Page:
Some dealers pretend to be private sellers to avoid their legal obligations and to get rid of faulty or over-priced cars. They advertise in local newspapers and shop windows. If the seller is really a dealer, then your full legal rights apply. Warning signs to look out for include:
You can pick up a bargain at an auction, but auctions are probably the riskiest way of buying a used car. You need to know what you are doing. You might wish to go as a spectator first and see what happens. If you don't know much about cars, take someone with you who does. Decide the maximum you can afford and stick to it. The entry form attached to the windscreen will give you an idea of the car's history.
Your usual legal rights may not apply if the seller issues a disclaimer, such as the term 'sold as seen', which excludes all or some of those rights. Read the auctioneer's conditions of business carefully to check whether this is the case.
When buying a used car from a business over the internet, your rights are the same as the rights you would have buying a car in person from a business. In many circumstances, you may also have additional rights under the Distance Selling Regulations, which cover online purchases.
If you are buying a used car from an individual over the internet, your rights are the same as those for buying a used car from an individual.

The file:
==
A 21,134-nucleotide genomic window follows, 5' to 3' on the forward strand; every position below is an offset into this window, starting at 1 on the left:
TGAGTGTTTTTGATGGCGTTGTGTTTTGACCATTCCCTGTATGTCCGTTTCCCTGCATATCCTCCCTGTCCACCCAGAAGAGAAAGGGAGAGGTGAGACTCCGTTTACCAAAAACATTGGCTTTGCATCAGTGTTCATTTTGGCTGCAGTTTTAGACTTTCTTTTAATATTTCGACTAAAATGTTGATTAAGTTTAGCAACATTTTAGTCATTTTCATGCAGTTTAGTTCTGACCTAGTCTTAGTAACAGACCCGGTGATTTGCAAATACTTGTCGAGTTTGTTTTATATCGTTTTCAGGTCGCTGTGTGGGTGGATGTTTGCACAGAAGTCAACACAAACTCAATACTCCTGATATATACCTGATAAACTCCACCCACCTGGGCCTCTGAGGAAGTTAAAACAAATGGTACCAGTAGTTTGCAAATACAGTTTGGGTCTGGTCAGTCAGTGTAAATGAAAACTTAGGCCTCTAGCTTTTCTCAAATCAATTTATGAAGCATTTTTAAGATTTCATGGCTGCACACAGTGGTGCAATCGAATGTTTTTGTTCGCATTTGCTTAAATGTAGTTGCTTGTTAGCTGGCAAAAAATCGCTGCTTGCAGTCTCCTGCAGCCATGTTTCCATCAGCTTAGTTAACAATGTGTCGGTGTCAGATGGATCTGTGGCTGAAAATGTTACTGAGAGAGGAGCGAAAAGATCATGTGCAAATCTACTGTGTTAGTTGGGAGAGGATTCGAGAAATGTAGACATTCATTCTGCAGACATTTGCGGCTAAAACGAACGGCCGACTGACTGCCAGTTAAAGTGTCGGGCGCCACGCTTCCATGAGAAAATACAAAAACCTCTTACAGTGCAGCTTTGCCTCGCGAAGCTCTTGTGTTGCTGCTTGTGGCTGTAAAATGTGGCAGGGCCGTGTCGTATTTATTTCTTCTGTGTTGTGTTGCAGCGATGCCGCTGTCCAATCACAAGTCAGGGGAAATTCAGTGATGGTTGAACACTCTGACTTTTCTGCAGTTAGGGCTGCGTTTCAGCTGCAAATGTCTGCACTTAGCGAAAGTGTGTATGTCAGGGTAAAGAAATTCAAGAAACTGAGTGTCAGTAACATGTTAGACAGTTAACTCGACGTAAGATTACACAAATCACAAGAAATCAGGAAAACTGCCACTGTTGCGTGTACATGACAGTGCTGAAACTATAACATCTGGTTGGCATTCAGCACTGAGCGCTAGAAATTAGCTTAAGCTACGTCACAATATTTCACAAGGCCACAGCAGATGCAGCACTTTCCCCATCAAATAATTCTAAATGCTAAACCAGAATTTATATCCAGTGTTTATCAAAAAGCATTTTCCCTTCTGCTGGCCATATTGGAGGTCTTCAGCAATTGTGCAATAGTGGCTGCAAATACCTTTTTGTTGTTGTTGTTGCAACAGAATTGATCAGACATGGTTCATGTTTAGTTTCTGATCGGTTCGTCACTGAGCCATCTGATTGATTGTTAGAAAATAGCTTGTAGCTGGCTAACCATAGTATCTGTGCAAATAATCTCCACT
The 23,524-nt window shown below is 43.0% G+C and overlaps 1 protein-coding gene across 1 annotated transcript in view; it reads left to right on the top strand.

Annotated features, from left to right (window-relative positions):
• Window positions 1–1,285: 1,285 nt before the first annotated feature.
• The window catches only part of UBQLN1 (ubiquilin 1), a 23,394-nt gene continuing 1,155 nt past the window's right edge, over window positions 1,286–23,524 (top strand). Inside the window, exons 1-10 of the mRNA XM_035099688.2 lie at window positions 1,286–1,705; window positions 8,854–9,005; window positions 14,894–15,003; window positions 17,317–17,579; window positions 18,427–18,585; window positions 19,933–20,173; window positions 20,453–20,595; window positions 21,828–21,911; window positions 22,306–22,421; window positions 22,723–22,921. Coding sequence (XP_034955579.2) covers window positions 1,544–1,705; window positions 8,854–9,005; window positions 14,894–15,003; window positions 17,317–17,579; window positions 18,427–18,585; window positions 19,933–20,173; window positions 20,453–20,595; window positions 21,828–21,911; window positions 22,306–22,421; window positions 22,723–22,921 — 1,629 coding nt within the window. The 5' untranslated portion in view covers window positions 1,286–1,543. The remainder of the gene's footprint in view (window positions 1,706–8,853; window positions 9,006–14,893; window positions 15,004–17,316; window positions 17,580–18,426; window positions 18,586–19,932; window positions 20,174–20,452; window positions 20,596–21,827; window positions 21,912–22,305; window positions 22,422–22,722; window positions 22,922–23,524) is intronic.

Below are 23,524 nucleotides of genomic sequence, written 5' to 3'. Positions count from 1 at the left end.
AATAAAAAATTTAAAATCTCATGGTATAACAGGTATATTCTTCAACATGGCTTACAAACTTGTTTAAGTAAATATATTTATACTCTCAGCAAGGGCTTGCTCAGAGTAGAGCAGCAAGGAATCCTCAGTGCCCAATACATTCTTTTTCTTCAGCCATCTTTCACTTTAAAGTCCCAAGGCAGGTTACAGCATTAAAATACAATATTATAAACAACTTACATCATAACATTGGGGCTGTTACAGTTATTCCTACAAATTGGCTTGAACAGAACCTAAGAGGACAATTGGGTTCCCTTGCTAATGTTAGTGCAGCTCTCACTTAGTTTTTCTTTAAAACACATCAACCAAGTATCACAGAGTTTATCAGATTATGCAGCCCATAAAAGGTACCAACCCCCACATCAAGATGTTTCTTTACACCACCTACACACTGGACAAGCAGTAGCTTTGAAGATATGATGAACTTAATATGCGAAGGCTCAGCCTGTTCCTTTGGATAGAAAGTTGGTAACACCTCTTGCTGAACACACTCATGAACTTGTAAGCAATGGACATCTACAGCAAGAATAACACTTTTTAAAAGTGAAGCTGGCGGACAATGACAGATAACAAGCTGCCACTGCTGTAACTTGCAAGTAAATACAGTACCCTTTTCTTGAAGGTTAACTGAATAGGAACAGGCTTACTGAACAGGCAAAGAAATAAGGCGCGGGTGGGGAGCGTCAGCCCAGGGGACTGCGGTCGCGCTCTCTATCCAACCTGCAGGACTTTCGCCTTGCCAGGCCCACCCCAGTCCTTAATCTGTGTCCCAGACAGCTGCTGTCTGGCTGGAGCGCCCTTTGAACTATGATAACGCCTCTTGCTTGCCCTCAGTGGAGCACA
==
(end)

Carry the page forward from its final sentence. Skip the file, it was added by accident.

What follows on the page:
If you find a car you would like to buy, take steps to protect yourself. We strongly advise that you go and see the car in person, in daylight if possible.
As you surf the internet, make notes of what is on offer. Make comparisons. If a picture of a car is shown, check that it matches the car for sale. Some sellers may use representative pictures as opposed to 'real' ones.
Once you have found the car you want, try to discover as much as you can about the seller:
Read the small print before deciding to go ahead. If an online seller cannot provide satisfactory responses to questions on warranty terms, delivery or product quality, it would be safer to shop elsewhere.
Before concluding the deal, you would be well advised to have the car inspected by an expert and a vehicle data check carried out which will give you details of the car's history. The results of the inspection and/or the vehicle check can help you to decide whether you want to proceed, or negotiate a better deal.
It is rare that you will be asked to send cash before you receive goods. Be very cautious if you are. Using a credit card may have some advantages; e.g. you're protected against home shopping fraud, and if your card used fraudulently, you'll get a refund from the card issuer. You may also have rights if the trader ceases trading before you get your car.